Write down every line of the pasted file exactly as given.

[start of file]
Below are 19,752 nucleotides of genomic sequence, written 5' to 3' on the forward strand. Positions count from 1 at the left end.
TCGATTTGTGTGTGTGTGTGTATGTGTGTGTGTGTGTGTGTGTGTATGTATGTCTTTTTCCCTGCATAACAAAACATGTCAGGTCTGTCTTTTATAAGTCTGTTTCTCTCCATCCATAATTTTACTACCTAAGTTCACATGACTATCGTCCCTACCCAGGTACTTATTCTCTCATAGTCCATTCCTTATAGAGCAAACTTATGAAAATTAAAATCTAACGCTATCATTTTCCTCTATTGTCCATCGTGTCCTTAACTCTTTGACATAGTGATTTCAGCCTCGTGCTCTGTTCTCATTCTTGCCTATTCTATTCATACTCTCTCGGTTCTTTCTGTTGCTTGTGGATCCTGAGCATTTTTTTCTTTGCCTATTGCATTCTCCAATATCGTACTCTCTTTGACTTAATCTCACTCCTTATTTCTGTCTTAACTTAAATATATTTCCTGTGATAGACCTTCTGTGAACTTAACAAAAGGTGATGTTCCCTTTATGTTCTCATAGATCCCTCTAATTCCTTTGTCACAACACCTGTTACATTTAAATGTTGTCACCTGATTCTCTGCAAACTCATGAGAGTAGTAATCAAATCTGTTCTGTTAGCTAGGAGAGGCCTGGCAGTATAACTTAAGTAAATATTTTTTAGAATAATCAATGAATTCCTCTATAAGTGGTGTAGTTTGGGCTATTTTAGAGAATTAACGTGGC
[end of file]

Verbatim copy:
Below are 19,752 nucleotides of genomic sequence, written 5' to 3' on the forward strand. Positions count from 1 at the left end.
TCGATTTGTGTGTGTGTGTGTATGTGTGTGTGTGTGTGTGTGTGTATGTATGTCTTTTTCCCTGCATAACAAAACATGTCAGGTCTGTCTTTTATAAGTCTGTTTCTCTCCATCCATAATTTTACTACCTAAGTTCACATGACTATCGTCCCTACCCAGGTACTTATTCTCTCATAGTCCATTCCTTATAGAGCAAACTTATGAAAATTAAAATCTAACGCTATCATTTTCCTCTATTGTCCATCGTGTCCTTAACTCTTTGACATAGTGATTTCAGCCTCGTGCTCTGTTCTCATTCTTGCCTATTCTATTCATACTCTCTCGGTTCTTTCTGTTGCTTGTGGATCCTGAGCATTTTTTTCTTTGCCTATTGCATTCTCCAATATCGTACTCTCTTTGACTTAATCTCACTCCTTATTTCTGTCTTAACTTAAATATATTTCCTGTGATAGACCTTCTGTGAACTTAACAAAAGGTGATGTTCCCTTTATGTTCTCATAGATCCCTCTAATTCCTTTGTCACAACACCTGTTACATTTAAATGTTGTCACCTGATTCTCTGCAAACTCATGAGAGTAGTAATCAAATCTGTTCTGTTAGCTAGGAGAGGCCTGGCAGTATAACTTAAGTAAATATTTTTTAGAATAATCAATGAATTCCTCTATAAGTGGTGTAGTTTGGGCTATTTTAGAGAATTAACGTGGC